Predominantly Inattentive ADHD and other ADHD In Girls
I do not say this to propose that those of us with ADHD-PI are better off than the other subtypes. We are not, we have other problems. I say this to give everyone an understanding of what we are up against. Girls are at a disadvantage when it comes to being diagnosed with ADHD because they are more likely to have ADHD-PI but they are also at a disadvantage just because they are girls. All Girls, regardless of the subtype, are viewed differently than boys with ADHD and they are less likely to be identified, diagnosed, or referred for treatment.
I believe that there is a hierarchy of need that is taken into account when medical dollars are allocated for research. It is appropriate that there are more research dollars allocated to Cancer and heart disease research than there are for say onychomycosis (nail fungus).
My contention is that girls get less attention because the problems of ADHD-PI are 'quieter' than the problems of the other subtypes. Girls are also thought to be less at risk for becoming a societal nuisance, than boys. Girls with ADHD are perceived by teachers and parents differently than boys with the same symptoms and they get less attention and care for their ADHD problems because of this.
Two interesting studies were performed a few months ago. In one of these studies the researchers gave teachers written vignettes with a case study of a girl with symptoms of ADHD-PI and a case study of a girl with the symptoms of ADHD-C. Different teachers received different vignettes and were then asked questions regarding the girl's diagnosis and the need for a medical referral. Ninety-eight percent of the teachers recognized that there was a problem but they classified the girls as having emotional problems rather than ADHD symptom problems. The combined type case study girl was identified as having ADHD by only 43% of teachers. Eighty-six percent of teachers failed to identify the girls with ADHD-PI. Eighty-five percent of teachers reported that medication would not be helpful for either case study girl.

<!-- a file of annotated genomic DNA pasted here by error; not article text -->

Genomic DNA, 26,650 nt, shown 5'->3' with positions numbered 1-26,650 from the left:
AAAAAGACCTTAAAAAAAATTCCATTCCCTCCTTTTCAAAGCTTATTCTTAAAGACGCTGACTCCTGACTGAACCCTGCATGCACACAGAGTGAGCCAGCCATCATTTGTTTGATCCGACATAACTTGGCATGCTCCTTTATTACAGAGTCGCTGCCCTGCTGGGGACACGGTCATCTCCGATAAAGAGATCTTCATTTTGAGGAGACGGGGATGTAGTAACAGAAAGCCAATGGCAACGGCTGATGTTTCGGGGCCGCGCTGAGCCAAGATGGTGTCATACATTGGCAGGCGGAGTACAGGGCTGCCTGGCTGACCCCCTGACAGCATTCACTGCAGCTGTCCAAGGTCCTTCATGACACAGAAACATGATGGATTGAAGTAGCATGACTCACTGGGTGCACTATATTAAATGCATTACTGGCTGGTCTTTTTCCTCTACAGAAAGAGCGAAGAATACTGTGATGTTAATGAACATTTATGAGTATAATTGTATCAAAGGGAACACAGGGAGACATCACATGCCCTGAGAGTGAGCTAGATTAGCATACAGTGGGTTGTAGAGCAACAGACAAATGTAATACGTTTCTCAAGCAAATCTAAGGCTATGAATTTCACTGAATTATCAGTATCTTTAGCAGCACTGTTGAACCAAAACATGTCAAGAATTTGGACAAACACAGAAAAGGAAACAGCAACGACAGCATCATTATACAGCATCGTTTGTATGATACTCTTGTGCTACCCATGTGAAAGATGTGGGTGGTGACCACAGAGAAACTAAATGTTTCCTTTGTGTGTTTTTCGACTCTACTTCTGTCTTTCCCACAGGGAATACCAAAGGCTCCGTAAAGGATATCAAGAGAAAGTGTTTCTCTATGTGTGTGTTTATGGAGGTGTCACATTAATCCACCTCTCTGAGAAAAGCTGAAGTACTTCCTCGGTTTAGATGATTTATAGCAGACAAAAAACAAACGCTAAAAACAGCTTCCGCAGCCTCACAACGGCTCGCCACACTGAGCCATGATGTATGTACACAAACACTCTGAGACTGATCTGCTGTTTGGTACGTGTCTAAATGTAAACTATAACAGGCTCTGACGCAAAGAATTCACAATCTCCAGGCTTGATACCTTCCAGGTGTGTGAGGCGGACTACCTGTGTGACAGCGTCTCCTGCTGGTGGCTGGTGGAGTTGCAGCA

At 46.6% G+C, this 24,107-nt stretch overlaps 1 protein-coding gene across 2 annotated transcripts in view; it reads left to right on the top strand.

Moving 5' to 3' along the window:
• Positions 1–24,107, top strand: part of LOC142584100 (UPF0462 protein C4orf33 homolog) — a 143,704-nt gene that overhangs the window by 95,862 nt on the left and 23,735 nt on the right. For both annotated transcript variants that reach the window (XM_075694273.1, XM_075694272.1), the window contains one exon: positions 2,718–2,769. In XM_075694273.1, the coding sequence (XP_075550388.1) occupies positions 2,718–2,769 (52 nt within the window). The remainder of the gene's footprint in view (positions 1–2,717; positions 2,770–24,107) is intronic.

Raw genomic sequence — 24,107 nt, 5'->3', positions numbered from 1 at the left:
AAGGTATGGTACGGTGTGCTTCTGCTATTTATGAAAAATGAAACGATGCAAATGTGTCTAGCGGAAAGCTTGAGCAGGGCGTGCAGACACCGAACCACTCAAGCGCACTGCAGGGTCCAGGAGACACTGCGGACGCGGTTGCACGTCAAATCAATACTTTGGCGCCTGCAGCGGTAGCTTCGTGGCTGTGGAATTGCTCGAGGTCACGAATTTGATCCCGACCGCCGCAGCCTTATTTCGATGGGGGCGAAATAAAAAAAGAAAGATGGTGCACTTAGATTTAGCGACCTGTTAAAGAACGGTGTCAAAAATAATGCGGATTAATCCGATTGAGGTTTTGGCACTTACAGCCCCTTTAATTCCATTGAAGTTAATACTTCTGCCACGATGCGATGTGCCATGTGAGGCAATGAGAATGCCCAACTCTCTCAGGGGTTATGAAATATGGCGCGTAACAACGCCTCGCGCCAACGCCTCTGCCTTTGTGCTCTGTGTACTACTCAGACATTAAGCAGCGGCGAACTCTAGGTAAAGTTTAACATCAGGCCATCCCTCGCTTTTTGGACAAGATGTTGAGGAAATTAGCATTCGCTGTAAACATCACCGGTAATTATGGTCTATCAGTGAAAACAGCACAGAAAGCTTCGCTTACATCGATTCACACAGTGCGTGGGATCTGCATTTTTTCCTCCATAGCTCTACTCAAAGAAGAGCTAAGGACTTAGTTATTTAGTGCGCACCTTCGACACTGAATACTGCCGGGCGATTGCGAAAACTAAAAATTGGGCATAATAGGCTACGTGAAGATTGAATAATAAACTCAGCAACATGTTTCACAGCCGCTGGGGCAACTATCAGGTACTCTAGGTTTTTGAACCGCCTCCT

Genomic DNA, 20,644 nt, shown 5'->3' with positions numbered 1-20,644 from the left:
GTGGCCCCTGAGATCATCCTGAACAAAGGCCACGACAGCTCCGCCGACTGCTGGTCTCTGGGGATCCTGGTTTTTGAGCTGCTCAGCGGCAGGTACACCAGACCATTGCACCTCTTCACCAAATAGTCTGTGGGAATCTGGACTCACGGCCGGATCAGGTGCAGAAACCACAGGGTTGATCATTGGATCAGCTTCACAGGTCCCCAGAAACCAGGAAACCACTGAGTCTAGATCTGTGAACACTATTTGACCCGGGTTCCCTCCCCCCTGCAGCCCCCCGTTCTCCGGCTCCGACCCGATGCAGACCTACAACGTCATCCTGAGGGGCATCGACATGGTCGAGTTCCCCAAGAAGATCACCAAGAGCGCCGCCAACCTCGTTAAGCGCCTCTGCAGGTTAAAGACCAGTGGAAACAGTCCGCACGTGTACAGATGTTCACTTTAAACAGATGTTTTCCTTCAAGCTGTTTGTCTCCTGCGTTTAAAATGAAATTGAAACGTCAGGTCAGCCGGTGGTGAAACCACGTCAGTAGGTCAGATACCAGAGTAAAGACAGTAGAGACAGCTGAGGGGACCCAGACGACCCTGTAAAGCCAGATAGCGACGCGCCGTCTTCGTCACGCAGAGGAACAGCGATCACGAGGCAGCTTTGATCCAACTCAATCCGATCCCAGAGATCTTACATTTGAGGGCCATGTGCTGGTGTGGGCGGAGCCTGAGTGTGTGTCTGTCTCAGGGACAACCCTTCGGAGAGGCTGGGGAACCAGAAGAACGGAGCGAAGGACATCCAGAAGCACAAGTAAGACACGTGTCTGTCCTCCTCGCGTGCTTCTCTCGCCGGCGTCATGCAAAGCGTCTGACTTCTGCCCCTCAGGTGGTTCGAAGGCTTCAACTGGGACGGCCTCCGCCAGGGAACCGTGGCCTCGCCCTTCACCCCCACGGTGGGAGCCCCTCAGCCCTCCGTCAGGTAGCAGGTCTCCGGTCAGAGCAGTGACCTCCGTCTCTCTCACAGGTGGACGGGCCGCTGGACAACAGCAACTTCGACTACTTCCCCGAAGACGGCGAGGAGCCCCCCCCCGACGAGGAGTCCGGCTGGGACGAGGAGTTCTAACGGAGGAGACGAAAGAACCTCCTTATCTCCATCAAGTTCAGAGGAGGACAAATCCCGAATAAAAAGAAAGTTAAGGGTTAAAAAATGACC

In the second study 140 teachers and 96 parents were given a vignette with a case study of a child with ADHD symptoms. Half the parents and teachers read the case vignettes with a boys names on them and the other half read the vignettes with a girls names on them. The participants then rated their likeliness to seek or recommend further evaluation or treatment for the child in each vignette. Parents and teachers were less likely to recommend services for girls than boys with ADHD symptoms.
The researcher of this second study had hypothesized that parents and teachers were not seeking evaluation and treatment for girls because the girls were less disruptive but this turned out to not be the case. The differences in referral rates turned out to be related to the perception by parents and teachers that "learning assistance is less effective for girls than boys with ADHD."
We have got to do better by our girls. Researchers are finally starting to research and understand the barrier to treating girls with ADHD. There is much more work to be done but these studies are at least, a start.